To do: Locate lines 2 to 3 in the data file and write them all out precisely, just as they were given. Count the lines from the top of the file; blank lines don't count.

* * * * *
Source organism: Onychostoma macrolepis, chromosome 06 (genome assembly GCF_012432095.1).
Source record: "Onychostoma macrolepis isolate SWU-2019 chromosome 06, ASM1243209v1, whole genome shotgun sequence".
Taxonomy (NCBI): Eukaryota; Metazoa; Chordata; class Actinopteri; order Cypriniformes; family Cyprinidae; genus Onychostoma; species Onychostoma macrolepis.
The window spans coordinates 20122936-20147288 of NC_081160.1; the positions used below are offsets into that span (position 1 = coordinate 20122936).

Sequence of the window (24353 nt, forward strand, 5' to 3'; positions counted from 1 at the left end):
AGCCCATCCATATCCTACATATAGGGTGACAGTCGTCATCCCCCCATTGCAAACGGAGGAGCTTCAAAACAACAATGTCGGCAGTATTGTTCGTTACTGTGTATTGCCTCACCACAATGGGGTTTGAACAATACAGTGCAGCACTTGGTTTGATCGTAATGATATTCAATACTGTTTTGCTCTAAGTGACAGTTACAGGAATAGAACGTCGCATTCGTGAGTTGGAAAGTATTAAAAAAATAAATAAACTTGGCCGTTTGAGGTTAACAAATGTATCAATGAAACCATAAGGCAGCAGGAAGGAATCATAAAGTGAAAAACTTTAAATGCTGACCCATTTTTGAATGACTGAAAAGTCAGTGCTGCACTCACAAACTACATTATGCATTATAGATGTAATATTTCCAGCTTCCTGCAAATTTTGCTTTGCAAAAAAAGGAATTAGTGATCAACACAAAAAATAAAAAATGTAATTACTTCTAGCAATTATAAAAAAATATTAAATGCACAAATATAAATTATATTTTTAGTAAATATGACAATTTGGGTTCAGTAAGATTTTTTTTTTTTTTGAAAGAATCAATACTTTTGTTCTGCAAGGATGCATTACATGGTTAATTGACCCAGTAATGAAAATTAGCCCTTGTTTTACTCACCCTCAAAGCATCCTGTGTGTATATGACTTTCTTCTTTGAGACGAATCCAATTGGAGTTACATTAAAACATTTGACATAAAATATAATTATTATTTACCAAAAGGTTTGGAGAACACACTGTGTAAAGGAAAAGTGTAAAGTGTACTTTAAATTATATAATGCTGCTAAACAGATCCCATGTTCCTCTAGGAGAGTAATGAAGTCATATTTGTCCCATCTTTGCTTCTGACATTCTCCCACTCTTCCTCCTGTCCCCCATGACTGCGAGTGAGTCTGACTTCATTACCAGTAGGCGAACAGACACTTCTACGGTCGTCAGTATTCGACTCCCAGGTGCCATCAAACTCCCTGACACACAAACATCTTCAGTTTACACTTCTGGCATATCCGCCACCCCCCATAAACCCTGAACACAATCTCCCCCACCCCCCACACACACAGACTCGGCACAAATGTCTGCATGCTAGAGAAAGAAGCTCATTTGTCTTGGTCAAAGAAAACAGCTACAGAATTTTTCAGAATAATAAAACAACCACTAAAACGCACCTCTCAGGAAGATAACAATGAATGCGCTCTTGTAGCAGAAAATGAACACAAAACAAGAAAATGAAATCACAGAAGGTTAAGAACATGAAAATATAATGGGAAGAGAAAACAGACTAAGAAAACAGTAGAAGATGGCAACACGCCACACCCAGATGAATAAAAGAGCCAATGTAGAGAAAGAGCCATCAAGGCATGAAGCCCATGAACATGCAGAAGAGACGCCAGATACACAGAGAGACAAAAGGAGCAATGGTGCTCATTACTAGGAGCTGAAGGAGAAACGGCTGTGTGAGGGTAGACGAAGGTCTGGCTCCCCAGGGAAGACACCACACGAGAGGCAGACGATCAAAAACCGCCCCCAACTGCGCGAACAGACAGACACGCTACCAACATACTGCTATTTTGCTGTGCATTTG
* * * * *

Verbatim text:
Source record: "Onychostoma macrolepis isolate SWU-2019 chromosome 06, ASM1243209v1, whole genome shotgun sequence".
Taxonomy (NCBI): Eukaryota; Metazoa; Chordata; class Actinopteri; order Cypriniformes; family Cyprinidae; genus Onychostoma; species Onychostoma macrolepis.